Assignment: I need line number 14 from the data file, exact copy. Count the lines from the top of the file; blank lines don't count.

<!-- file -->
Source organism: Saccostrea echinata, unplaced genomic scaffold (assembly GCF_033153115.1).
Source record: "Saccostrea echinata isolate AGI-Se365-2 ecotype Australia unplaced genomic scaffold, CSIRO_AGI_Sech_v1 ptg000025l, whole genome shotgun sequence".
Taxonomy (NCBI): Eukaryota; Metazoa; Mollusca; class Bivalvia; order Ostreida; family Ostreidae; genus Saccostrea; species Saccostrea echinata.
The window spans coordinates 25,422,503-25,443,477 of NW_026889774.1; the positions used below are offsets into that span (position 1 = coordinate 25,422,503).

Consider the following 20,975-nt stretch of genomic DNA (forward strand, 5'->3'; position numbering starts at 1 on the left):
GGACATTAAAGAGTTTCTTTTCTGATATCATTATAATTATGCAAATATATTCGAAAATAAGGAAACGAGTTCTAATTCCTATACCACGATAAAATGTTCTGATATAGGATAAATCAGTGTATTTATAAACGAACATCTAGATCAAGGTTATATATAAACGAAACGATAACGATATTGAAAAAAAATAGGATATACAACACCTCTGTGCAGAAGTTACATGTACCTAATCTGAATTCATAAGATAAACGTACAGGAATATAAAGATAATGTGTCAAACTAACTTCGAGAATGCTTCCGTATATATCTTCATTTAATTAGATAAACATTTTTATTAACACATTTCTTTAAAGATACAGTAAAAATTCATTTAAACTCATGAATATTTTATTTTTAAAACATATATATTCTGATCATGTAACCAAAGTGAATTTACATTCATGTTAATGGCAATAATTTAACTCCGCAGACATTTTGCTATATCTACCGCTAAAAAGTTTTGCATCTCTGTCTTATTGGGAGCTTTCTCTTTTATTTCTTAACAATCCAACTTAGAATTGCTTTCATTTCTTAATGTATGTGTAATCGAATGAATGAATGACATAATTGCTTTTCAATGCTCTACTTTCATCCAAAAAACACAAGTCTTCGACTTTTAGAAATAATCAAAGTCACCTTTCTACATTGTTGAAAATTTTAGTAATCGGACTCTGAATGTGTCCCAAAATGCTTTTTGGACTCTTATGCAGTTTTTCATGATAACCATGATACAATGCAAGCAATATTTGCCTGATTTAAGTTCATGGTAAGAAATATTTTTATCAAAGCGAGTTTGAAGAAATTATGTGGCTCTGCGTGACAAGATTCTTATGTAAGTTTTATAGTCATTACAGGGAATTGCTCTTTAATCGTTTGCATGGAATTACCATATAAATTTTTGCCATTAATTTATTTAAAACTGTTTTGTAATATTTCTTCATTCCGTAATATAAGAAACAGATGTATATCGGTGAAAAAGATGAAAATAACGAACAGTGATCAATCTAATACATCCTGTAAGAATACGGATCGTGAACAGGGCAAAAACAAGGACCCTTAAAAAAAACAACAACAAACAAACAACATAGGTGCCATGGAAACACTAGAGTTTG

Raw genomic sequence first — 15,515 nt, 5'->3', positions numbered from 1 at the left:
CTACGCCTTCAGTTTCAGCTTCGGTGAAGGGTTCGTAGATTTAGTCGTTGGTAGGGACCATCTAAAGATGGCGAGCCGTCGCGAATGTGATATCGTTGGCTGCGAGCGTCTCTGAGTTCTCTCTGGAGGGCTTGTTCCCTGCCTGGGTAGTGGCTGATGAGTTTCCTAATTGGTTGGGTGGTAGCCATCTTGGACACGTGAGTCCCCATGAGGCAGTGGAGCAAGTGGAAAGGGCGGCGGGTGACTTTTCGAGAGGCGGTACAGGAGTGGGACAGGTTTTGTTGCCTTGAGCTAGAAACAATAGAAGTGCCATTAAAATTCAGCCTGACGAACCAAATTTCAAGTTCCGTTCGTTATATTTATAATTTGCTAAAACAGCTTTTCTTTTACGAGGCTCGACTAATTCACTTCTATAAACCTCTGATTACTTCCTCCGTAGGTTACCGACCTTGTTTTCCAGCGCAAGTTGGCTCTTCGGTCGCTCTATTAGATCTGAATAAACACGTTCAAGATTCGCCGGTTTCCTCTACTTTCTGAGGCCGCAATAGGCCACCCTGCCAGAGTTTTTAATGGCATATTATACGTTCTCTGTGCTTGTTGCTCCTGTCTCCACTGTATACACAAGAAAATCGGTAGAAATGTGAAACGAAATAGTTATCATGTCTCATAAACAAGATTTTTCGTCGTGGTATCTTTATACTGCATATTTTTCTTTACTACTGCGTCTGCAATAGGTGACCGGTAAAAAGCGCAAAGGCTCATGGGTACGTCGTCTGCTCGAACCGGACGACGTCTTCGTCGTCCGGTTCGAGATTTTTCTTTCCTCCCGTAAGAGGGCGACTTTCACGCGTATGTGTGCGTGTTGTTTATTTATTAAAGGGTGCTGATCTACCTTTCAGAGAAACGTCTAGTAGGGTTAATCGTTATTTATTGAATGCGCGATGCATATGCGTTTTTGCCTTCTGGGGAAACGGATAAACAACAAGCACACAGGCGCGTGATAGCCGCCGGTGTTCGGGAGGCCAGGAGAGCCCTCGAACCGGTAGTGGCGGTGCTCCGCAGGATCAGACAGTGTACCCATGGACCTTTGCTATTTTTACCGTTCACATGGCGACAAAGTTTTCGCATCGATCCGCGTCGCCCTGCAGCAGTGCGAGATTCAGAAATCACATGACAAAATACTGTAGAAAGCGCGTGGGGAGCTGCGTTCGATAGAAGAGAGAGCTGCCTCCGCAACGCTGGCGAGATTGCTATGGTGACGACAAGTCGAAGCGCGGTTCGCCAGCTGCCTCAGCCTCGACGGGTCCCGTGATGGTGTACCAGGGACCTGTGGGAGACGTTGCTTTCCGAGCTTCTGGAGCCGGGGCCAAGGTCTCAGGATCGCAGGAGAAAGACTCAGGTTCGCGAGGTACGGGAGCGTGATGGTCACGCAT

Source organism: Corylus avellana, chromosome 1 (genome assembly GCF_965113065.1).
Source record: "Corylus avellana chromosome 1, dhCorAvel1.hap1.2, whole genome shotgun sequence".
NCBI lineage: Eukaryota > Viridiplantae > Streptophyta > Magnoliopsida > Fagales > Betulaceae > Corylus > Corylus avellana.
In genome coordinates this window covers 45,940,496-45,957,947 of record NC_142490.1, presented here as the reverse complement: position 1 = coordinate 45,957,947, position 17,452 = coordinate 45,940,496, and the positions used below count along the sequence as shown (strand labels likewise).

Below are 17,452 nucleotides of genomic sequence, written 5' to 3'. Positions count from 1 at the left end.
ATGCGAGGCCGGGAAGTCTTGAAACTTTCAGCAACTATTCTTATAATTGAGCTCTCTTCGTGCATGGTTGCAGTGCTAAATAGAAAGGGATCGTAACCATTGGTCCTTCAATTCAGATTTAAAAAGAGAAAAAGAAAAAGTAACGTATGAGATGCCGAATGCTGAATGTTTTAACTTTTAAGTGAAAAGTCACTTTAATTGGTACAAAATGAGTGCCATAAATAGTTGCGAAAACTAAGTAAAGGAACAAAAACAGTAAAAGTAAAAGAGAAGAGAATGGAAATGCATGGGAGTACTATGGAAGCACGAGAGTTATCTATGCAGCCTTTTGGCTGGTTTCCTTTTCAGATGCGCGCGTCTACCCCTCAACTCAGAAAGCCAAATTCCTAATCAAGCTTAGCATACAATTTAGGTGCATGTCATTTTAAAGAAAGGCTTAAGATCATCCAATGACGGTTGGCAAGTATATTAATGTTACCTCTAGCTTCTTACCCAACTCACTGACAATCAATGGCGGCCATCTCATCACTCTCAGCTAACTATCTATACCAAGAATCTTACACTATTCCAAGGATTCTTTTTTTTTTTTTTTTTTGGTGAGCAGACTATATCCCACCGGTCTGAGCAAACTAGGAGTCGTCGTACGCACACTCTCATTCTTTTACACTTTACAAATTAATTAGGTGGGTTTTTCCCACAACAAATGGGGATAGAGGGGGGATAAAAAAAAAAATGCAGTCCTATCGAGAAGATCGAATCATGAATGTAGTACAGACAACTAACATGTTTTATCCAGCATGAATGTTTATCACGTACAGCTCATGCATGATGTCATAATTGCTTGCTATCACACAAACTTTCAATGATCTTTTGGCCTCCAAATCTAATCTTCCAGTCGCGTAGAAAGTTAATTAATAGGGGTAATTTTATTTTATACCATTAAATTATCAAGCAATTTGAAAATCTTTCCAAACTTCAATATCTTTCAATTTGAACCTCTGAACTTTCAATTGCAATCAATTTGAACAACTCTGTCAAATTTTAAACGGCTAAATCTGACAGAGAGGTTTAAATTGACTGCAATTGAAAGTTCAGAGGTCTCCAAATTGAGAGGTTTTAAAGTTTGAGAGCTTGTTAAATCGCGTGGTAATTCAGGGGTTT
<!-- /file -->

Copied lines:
ATGCGAGGCCGGGAAGTCTTGAAACTTTCAGCAACTATTCTTATAATTGAGCTCTCTTCGTGCATGGTTGCAGTGCTAAATAGAAAGGGATCGTAACCATTGGTCCTTCAATTCAGATTTAAAAAGAGAAAAAGAAAAAGTAACGTATGAGATGCCGAATGCTGAATGTTTTAACTTTTAAGTGAAAAGTCACTTTAATTGGTACAAAATGAGTGCCATAAATAGTTGCGAAAACTAAGTAAAGGAACAAAAACAGTAAAAGTAAAAGAGAAGAGAATGGAAATGCATGGGAGTACTATGGAAGCACGAGAGTTATCTATGCAGCCTTTTGGCTGGTTTCCTTTTCAGATGCGCGCGTCTACCCCTCAACTCAGAAAGCCAAATTCCTAATCAAGCTTAGCATACAATTTAGGTGCATGTCATTTTAAAGAAAGGCTTAAGATCATCCAATGACGGTTGGCAAGTATATTAATGTTACCTCTAGCTTCTTACCCAACTCACTGACAATCAATGGCGGCCATCTCATCACTCTCAGCTAACTATCTATACCAAGAATCTTACACTATTCCAAGGATTCTTTTTTTTTTTTTTTTTTGGTGAGCAGACTATATCCCACCGGTCTGAGCAAACTAGGAGTCGTCGTACGCACACTCTCATTCTTTTACACTTTACAAATTAATTAGGTGGGTTTTTCCCACAACAAATGGGGATAGAGGGGGGATAAAAAAAAAAATGCAGTCCTATCGAGAAGATCGAATCATGAATGTAGTACAGACAACTAACATGTTTTATCCAGCATGAATGTTTATCACGTACAGCTCATGCATGATGTCATAATTGCTTGCTATCACACAAACTTTCAATGATCTTTTGGCCTCCAAATCTAATCTTCCAGTCGCGTAGAAAGTTAATTAATAGGGGTAATTTTATTTTATACCATTAAATTATCAAGCAATTTGAAAATCTTTCCAAACTTCAATATCTTTCAATTTGAACCTCTGAACTTTCAATTGCAATCAATTTGAACAACTCTGTCAAATTTTAAACGGCTAAATCTGACAGAGAGGTTTAAATTGACTGCAATTGAAAGTTCAGAGGTCTCCAAATTGAGAGGTTTTAAAGTTTGAGAGCTTGTTAAATCGCGTGGTAATTCAGGGGTTT